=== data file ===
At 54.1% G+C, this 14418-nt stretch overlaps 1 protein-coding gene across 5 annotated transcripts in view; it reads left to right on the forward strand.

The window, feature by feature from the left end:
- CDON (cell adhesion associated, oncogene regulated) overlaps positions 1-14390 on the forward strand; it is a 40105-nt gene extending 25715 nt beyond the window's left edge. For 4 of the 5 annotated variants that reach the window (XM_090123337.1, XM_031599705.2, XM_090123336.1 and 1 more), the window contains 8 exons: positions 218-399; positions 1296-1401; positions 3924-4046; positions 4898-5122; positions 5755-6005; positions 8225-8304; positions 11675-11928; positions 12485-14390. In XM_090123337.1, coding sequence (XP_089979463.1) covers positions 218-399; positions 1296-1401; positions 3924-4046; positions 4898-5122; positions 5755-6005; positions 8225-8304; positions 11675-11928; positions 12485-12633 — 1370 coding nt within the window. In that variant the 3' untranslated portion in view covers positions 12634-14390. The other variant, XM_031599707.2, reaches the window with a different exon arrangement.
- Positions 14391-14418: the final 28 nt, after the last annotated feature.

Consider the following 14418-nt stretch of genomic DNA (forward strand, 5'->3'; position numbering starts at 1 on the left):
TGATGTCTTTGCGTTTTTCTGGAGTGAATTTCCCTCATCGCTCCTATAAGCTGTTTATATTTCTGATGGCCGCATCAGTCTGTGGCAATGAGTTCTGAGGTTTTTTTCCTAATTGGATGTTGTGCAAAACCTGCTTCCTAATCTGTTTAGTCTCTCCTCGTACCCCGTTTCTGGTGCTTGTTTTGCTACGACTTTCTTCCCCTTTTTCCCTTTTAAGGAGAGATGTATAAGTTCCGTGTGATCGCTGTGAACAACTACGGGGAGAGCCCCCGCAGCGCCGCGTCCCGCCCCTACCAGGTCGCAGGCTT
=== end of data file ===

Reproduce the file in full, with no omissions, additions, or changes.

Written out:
At 54.1% G+C, this 14418-nt stretch overlaps 1 protein-coding gene across 5 annotated transcripts in view; it reads left to right on the forward strand.

The window, feature by feature from the left end:
- CDON (cell adhesion associated, oncogene regulated) overlaps positions 1-14390 on the forward strand; it is a 40105-nt gene extending 25715 nt beyond the window's left edge. For 4 of the 5 annotated variants that reach the window (XM_090123337.1, XM_031599705.2, XM_090123336.1 and 1 more), the window contains 8 exons: positions 218-399; positions 1296-1401; positions 3924-4046; positions 4898-5122; positions 5755-6005; positions 8225-8304; positions 11675-11928; positions 12485-14390. In XM_090123337.1, coding sequence (XP_089979463.1) covers positions 218-399; positions 1296-1401; positions 3924-4046; positions 4898-5122; positions 5755-6005; positions 8225-8304; positions 11675-11928; positions 12485-12633 — 1370 coding nt within the window. In that variant the 3' untranslated portion in view covers positions 12634-14390. The other variant, XM_031599707.2, reaches the window with a different exon arrangement.
- Positions 14391-14418: the final 28 nt, after the last annotated feature.

Consider the following 14418-nt stretch of genomic DNA (forward strand, 5'->3'; position numbering starts at 1 on the left):
TGATGTCTTTGCGTTTTTCTGGAGTGAATTTCCCTCATCGCTCCTATAAGCTGTTTATATTTCTGATGGCCGCATCAGTCTGTGGCAATGAGTTCTGAGGTTTTTTTCCTAATTGGATGTTGTGCAAAACCTGCTTCCTAATCTGTTTAGTCTCTCCTCGTACCCCGTTTCTGGTGCTTGTTTTGCTACGACTTTCTTCCCCTTTTTCCCTTTTAAGGAGAGATGTATAAGTTCCGTGTGATCGCTGTGAACAACTACGGGGAGAGCCCCCGCAGCGCCGCGTCCCGCCCCTACCAGGTCGCAGGCTT